Gender inequity in restaurant management has been in the news again recently. While there has been a lot of hand wringing and finger pointing, there has been much less discussion about what, if anything, we should do about it.
It is relatively clear that restaurant management is dominated by men (we have recent survey data that confirms this). While Tim Hortons was maligned for the issue at the board level, my inclination is that quick service restaurants (QSR) are not as bad as others are which then begs the question what the difference is.
We’ve all heard about how the killer hours, weekends and holidays make it hard to have a relationship, let alone a family. This is true and is likely a factor. Managing regular shifts and more structure may be something that could help here. We are seeing many restaurants make progress here.
We’ve also often heard about the atmosphere in male dominated kitchens that make it difficult for women to thrive and advance. This is also true in many (but not all) kitchens and is also likely a factor.
Women, however, dominate the front of house jobs. Is there gender bias in promoting from the front of house to management? There are no doubt some instances of this but there may also be another factor – which may explain the difference between QSR and full service restaurants.
I recently read an article in the HBR that explored why women in the 30’s were leaving companies. The perception is that women leave for flexibility and family reasons. This study suggests that simply isn’t the case. The most common answer for women was that they left because they could make more money elsewhere. While family was on the list, it was lower. Women were much more likely to provide this answer (left for more money) than men. In my tipping research with Bruce McAdams (coming out soon in the Journal of Foodservice Business Research) we heard from many managers that tipping made it difficult to transition high potential employees into management positions. Tipping makes serving very lucrative and individuals regardless of gender often take a pay cut when moving to management positions. The study in HBR may suggest that women are less likely to make that transition and more likely to leave if they attempt it. It’s worth noting that both men and women say they leave jobs where they feel the pay is not commensurate with the effort they have to put it. That’s likely also a factor in restaurants.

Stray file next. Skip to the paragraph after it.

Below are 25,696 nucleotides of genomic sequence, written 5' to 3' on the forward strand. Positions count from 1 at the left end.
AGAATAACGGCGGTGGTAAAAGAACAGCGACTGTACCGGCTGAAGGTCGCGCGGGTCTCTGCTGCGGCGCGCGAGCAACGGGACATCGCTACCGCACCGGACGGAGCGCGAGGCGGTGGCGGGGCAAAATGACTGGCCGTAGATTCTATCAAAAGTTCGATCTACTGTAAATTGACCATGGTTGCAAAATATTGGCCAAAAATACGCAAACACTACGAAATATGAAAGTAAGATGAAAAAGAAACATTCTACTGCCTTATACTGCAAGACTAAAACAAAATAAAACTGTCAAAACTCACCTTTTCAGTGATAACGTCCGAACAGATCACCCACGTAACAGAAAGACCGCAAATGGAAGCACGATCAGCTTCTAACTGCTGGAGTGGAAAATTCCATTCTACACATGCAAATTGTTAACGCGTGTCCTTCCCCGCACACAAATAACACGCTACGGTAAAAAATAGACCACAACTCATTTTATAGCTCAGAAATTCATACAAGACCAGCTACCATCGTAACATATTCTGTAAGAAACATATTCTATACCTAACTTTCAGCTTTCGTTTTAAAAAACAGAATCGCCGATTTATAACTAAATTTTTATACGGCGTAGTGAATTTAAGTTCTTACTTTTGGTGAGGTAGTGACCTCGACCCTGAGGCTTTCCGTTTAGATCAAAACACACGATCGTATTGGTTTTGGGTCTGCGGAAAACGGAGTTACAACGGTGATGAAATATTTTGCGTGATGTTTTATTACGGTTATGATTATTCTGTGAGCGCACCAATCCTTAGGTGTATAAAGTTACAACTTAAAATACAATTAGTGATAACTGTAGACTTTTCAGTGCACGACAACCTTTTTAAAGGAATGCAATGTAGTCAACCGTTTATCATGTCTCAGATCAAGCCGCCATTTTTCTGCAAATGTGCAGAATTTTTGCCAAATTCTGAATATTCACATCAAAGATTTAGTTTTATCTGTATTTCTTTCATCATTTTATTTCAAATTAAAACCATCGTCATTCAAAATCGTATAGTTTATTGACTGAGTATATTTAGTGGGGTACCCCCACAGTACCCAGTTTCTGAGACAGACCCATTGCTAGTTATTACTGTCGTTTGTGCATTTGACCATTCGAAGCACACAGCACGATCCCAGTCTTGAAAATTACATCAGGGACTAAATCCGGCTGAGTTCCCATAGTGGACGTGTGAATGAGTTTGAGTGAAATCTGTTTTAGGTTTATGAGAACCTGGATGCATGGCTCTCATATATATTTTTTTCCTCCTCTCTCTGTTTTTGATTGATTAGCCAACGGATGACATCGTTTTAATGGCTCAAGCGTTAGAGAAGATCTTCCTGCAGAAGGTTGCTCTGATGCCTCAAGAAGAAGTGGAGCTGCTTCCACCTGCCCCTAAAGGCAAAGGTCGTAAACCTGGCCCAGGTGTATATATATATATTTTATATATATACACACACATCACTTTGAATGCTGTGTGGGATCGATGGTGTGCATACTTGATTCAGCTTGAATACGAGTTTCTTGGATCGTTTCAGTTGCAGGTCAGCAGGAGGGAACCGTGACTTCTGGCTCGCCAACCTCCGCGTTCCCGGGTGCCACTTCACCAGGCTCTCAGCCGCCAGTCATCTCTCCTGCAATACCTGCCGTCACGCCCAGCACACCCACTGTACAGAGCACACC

To make progress we need to understand what the problem is. Gender bias is a factor but might not be the only one. The connection between tipping and dysfunction in the restaurant operations merits attention.